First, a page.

Minneapolis, MN 55407
Created by the African American Interpretive Center of Minnesota, this exhibit showcases the social history of three black Minnesotans who impacted the architecture and design of Minneapolis and St. Paul: Clarence "Cap" W. Wigington, Casiville Bullard, and William Hazel. The exhibit features maps and blueprints that will encourage visitors to appreciate familiar Twin Cities buildings in a new way.
Cap Wigington's designs for the Winter Carnival Ice Castles and the Highland Park Water Tower made him a force in Minnesota architectural circles. His contemporary, Casiville Bullard, left Tennessee for Minnesota in the late 1890s to complete stonework on the State Capitol. As a stoneworker, Bullard contributed his skill to a variety of structures in the state including Pilgrim Baptist Church, the St. Paul Cathedral, and the Foshay Tower.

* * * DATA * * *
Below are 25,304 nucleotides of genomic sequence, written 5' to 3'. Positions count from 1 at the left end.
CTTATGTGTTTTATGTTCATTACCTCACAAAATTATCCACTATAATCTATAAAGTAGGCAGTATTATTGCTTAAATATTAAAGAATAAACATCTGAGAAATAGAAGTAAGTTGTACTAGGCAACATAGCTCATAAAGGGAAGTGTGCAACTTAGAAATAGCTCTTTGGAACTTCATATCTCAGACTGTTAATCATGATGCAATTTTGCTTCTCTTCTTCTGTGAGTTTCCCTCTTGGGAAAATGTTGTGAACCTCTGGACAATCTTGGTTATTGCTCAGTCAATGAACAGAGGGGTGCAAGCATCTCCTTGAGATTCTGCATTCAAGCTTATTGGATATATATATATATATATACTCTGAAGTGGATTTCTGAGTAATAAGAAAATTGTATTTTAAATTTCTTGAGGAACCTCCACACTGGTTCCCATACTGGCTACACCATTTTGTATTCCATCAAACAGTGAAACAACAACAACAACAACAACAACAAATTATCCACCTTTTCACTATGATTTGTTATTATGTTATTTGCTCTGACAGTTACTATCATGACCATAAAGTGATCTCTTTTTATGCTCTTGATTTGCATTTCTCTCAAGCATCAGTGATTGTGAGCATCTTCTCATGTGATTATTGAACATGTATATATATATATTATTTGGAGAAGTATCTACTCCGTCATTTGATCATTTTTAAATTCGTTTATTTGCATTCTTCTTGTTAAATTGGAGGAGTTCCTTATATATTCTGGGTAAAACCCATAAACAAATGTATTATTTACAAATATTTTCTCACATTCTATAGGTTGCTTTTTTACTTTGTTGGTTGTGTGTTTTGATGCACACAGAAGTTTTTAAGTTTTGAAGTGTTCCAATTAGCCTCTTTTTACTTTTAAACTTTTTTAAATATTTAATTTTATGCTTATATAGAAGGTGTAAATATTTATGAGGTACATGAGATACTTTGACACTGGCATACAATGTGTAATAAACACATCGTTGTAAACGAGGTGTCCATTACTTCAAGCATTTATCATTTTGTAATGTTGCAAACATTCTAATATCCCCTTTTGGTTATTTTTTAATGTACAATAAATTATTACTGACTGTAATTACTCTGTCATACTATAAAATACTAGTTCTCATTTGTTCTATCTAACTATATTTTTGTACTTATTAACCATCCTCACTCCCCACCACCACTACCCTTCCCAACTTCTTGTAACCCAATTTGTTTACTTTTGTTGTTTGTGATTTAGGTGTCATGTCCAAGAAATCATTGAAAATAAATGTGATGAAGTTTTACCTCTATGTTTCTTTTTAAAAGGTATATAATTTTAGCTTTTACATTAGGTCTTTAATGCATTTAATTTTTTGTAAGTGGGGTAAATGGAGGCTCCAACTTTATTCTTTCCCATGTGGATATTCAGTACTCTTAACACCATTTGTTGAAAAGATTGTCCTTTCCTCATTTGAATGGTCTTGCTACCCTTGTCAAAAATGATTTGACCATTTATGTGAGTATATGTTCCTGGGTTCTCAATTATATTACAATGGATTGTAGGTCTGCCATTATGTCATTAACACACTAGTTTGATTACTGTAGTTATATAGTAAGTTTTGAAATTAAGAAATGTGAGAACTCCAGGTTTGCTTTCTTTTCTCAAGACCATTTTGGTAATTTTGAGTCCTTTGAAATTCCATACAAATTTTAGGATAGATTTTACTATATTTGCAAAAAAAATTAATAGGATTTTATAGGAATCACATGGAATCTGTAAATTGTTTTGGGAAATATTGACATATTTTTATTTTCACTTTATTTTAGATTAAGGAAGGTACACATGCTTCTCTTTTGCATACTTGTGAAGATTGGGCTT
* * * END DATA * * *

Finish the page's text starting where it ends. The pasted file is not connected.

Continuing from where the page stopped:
William Hazel was a well-known architect and sought-after stained glass artist, and his move to Minnesota grabbed locals' attention when The Appeal newspaper announced his arrival. He worked as one of the few African American designer-salesmen for Tiffany & Company and went on to teach at the Tuskegee Institute and Howard University.
The exhibit will also create a snapshot of the racial climate in which the builders performed their craft and illustrate what career development looked like for black people in Minnesota in the 19th and 20th centuries.
The exhibit is located in the museum's central Mill Commons and is free and open to the public during regular museum hours Aug. 8-Oct. 27, 2019.
Exhibit partners: Mill City Museum, LSE Architects, fiveXfive art consultants, Color Space Art and Imaging, and TPT's Daniel Bergin.
2019-10-27 12:00:00 2019-10-27 12:00:00 America/Chicago "The Builders: Shaping Minnesota's Architectural Landscape on the Color Line" Exhibit Closing Mill City Museum